Zen Buddhism Teachings

Zen | Teachings

Zen (Chinese: Chan; Sanskrit: dhyāna; Japanese: Zen; Korean: Seon; Vietnamese: Thien) is the Japanese term (and often used term in English) for the principle of dhyāna in Buddhism, and for Zen Buddhism, a tradition in Mahāyāna Buddhism which originated in China during the Tang dynasty (as Chan Buddhism). Chinese Chan Buddhism developed into various other schools, including many Japanese Zen schools, to which the term

Ālaya-Vijñāna | Storehouse Consciousness

Ālaya-Vijñāna is the Sanskrit term denoting, roughly, “storehouse” consciousness, a conception of unconscious mental processes developed by the Yogācāra school of Indian Buddhism in the 3-5th centuries CE. Ālaya-Vijñāna appears in such “Yogācāra” scriptures as the Saṁdhi-nirmocana Sūtra and the Laṅkāvatāra Sūtra, but is most systematically treated in the scholastic treatises of Asaṅga (c. 315-390) and Vasubandhu (c. mid-4th to mid-5th centuries).

Buddhist Philosophy

Within the Buddhist tradition there exist enormously sophisticated systems of thought: Whether these systems should be regarded as “philosophy” or “theology” or something else is a difficult question and a topic of much debate: The Buddhist term most closely related is Dharma, which means something like truths or teachings, especially teachings about how to live. But it is not what professional philosophers in modern West

Mahāyāna Precepts in Japan

The term Mahāyāna Precepts is usually used to differentiate lists of precepts or rules found in Mahāyāna texts from those found in the Vinaya, the traditional source upon which monastic discipline was based. A large number of Mahāyāna texts contain such lists, some detailed and others very simple. The history of Mahāyāna precepts in Japan was decisively influenced by the country’s geography: Japan is an

Buddhist Saṅgha | Community

The Saṅgha (community) is the third of the 3 Buddhist Refuges, or Jewels (tri-rātna), of Buddha, Dharma, and Saṅgha. The word Saṅgha literally means “that which is well struck together”; it derives from a Sanskrit root, han (to strike), with the prefix sam conveying a sense of togetherness and completeness. The idea is that the true Buddhist community is well hammered together, impervious to schism,

Precepts in Buddhism

Precepts within Buddhism are rules and guidelines intended to properly shape the mind and its manifestations in physical and verbal behaviour so as to facilitate progress on the path to Liberation. Although the precepts appear as external prescriptions and are often couched in negative terms, their goal and the proper thrust of Buddhist morality is the natural and positive embodiment of right action, speech, and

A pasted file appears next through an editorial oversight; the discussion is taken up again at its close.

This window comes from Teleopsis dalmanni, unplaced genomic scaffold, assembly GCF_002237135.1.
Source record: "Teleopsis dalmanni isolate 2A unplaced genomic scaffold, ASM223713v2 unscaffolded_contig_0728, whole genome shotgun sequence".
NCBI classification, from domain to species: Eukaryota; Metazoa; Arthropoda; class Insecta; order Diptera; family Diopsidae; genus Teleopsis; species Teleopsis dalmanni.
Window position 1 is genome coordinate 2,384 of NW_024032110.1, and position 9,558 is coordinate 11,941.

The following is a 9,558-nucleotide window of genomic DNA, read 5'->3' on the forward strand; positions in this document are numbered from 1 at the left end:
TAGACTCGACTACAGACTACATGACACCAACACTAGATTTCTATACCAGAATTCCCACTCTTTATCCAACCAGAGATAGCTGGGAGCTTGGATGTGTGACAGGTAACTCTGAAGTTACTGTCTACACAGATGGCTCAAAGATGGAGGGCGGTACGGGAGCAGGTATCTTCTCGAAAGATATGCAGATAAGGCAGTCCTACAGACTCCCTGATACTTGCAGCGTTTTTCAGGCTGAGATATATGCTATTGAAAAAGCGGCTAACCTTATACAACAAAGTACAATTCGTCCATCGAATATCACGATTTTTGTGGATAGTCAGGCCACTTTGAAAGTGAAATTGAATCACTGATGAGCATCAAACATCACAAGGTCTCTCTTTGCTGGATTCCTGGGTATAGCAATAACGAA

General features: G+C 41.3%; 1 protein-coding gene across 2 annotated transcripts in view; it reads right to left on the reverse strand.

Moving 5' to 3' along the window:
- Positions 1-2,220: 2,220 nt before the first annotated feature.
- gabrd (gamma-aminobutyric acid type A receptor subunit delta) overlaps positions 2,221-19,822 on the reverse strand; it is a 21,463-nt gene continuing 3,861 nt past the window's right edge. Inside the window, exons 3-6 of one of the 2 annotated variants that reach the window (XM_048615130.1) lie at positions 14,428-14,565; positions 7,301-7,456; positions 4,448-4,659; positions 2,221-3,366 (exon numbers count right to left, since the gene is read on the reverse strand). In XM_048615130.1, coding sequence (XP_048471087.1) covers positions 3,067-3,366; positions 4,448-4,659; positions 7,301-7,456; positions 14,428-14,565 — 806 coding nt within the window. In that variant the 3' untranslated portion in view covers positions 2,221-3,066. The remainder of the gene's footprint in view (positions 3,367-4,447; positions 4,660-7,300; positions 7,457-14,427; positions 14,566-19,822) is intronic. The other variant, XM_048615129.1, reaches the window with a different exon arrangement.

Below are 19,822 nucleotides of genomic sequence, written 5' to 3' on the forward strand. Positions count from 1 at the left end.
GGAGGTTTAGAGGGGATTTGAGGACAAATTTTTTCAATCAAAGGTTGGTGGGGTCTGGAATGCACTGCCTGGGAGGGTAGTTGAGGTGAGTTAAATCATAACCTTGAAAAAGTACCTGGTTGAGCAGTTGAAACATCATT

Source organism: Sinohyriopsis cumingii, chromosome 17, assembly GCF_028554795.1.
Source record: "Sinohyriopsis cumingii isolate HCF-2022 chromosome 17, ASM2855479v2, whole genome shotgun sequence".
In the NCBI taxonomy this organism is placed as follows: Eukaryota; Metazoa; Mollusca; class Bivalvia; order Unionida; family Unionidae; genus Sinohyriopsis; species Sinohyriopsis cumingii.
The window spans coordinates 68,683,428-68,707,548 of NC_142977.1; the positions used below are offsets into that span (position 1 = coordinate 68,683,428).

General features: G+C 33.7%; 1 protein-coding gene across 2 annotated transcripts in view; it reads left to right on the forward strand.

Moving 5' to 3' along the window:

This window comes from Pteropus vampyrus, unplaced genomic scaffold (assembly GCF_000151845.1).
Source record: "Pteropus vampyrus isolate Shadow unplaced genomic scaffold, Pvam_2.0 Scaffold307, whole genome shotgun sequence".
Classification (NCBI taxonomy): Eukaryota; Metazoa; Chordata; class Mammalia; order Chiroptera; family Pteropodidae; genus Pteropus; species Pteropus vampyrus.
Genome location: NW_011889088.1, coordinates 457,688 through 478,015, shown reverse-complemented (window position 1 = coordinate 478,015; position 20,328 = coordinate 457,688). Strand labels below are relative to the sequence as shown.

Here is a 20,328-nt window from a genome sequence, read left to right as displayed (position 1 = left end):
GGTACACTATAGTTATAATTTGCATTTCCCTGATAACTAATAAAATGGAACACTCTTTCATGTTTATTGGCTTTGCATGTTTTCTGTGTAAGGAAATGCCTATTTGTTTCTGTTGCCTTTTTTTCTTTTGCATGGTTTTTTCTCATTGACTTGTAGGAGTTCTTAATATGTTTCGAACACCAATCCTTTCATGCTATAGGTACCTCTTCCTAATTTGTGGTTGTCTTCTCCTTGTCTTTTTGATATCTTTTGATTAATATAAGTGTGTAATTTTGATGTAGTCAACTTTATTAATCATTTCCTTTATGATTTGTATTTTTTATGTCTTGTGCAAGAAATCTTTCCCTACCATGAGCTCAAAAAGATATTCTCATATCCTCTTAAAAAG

The Sanskrit term Mahāsiddha (“great master of spiritual accomplishment” or “great adept”) and the simpler, near synonymous form siddha (adept) refer to an individual who has achieved great success in tantric meditation. Buddhist traditions mainly associate siddhas with the transmission of tantric instructions. They are especially important for the Buddhist schools of Nepal and Tibet, there are 84 Mahāsiddhas, founders of tantric lineages still in

Decline of the Dharma

Texts predicting that the Buddhist religion will last only 500 years do not subdivide this figure into smaller periods. With the advent of longer timetables, however, Buddhists began to identify discrete stages or periods within the overall process of decline. A wide range of periodization systems can be found in Indian Buddhist texts. Clearly there was no consensus among Indian Buddhists on the total duration

Dāna | Giving

It is difficult to overstate the centrality of generosity and gift giving (Dāna) in Buddhism. Dāna is a supreme virtue perfected by Bodhisattvas, a key practice of providing economic support to monks and nuns and the Buddhist establishment, and a means of generating religious merit. Dāna is first in the lists of the Pāramitā (Perfection) that a Bodhisattva cultivates through the many eons of lives

Bodhi | Awakening

The Sanskrit and Pāli word Bodhi derives from the Indic root budh- (to awaken, to know). Those who are attentive to the more literal meaning of the Indic original tend to translate Bodhi into English as “Awakening,” and this is to be recommended. In the most general terms, Bodhi designates the attainment of that ultimate knowledge by virtue of which a being achieves full Liberation